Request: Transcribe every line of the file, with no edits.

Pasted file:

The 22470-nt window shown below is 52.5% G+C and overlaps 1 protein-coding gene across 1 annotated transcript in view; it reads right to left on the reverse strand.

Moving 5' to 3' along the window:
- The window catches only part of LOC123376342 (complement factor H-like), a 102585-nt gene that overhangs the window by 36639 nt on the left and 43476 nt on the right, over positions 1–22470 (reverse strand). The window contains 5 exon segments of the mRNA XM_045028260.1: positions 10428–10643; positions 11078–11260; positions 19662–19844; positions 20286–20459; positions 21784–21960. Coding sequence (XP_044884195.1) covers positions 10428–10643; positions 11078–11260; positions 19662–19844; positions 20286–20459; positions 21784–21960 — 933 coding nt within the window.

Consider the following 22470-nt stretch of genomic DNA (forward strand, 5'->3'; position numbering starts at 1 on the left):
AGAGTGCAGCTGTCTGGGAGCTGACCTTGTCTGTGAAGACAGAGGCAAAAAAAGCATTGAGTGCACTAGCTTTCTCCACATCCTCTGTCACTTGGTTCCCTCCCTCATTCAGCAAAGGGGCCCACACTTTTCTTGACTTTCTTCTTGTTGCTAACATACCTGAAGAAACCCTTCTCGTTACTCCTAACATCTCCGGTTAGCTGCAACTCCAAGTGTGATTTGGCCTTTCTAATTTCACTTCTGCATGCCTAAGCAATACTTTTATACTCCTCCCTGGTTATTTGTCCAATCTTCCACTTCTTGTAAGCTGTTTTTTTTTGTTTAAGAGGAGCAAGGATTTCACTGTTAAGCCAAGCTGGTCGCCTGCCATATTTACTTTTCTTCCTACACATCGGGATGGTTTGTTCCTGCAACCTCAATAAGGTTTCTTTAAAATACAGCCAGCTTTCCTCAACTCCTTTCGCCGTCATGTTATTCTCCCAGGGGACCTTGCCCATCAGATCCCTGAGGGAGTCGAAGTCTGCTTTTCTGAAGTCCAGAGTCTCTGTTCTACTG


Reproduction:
The 22470-nt window shown below is 52.5% G+C and overlaps 1 protein-coding gene across 1 annotated transcript in view; it reads right to left on the reverse strand.

Moving 5' to 3' along the window:
- The window catches only part of LOC123376342 (complement factor H-like), a 102585-nt gene that overhangs the window by 36639 nt on the left and 43476 nt on the right, over positions 1–22470 (reverse strand). The window contains 5 exon segments of the mRNA XM_045028260.1: positions 10428–10643; positions 11078–11260; positions 19662–19844; positions 20286–20459; positions 21784–21960. Coding sequence (XP_044884195.1) covers positions 10428–10643; positions 11078–11260; positions 19662–19844; positions 20286–20459; positions 21784–21960 — 933 coding nt within the window.

Consider the following 22470-nt stretch of genomic DNA (forward strand, 5'->3'; position numbering starts at 1 on the left):
AGAGTGCAGCTGTCTGGGAGCTGACCTTGTCTGTGAAGACAGAGGCAAAAAAAGCATTGAGTGCACTAGCTTTCTCCACATCCTCTGTCACTTGGTTCCCTCCCTCATTCAGCAAAGGGGCCCACACTTTTCTTGACTTTCTTCTTGTTGCTAACATACCTGAAGAAACCCTTCTCGTTACTCCTAACATCTCCGGTTAGCTGCAACTCCAAGTGTGATTTGGCCTTTCTAATTTCACTTCTGCATGCCTAAGCAATACTTTTATACTCCTCCCTGGTTATTTGTCCAATCTTCCACTTCTTGTAAGCTGTTTTTTTTTGTTTAAGAGGAGCAAGGATTTCACTGTTAAGCCAAGCTGGTCGCCTGCCATATTTACTTTTCTTCCTACACATCGGGATGGTTTGTTCCTGCAACCTCAATAAGGTTTCTTTAAAATACAGCCAGCTTTCCTCAACTCCTTTCGCCGTCATGTTATTCTCCCAGGGGACCTTGCCCATCAGATCCCTGAGGGAGTCGAAGTCTGCTTTTCTGAAGTCCAGAGTCTCTGTTCTACTG